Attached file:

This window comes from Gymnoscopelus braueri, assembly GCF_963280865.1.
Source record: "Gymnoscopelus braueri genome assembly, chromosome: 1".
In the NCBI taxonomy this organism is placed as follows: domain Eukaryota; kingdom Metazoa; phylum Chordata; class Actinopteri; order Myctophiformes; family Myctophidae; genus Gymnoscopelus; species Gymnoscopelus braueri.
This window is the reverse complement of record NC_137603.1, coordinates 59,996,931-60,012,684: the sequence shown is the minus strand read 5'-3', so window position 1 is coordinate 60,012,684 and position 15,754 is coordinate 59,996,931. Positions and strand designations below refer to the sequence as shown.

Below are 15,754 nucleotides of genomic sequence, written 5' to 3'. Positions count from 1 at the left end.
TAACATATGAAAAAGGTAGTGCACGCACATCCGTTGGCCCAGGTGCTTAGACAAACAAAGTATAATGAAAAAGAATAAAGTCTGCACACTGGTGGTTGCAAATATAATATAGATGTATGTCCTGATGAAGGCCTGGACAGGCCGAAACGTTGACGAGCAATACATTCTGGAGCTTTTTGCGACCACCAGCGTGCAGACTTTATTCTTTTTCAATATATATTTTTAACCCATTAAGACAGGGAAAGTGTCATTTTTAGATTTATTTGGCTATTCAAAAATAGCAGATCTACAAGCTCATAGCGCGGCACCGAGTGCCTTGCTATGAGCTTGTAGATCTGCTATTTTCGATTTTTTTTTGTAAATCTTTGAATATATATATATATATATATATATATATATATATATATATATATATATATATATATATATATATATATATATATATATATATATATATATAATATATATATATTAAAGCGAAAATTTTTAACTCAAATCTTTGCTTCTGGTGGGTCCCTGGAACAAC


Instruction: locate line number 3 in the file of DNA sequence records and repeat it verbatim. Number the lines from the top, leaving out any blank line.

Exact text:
In the NCBI taxonomy this organism is placed as follows: domain Eukaryota; kingdom Metazoa; phylum Chordata; class Actinopteri; order Myctophiformes; family Myctophidae; genus Gymnoscopelus; species Gymnoscopelus braueri.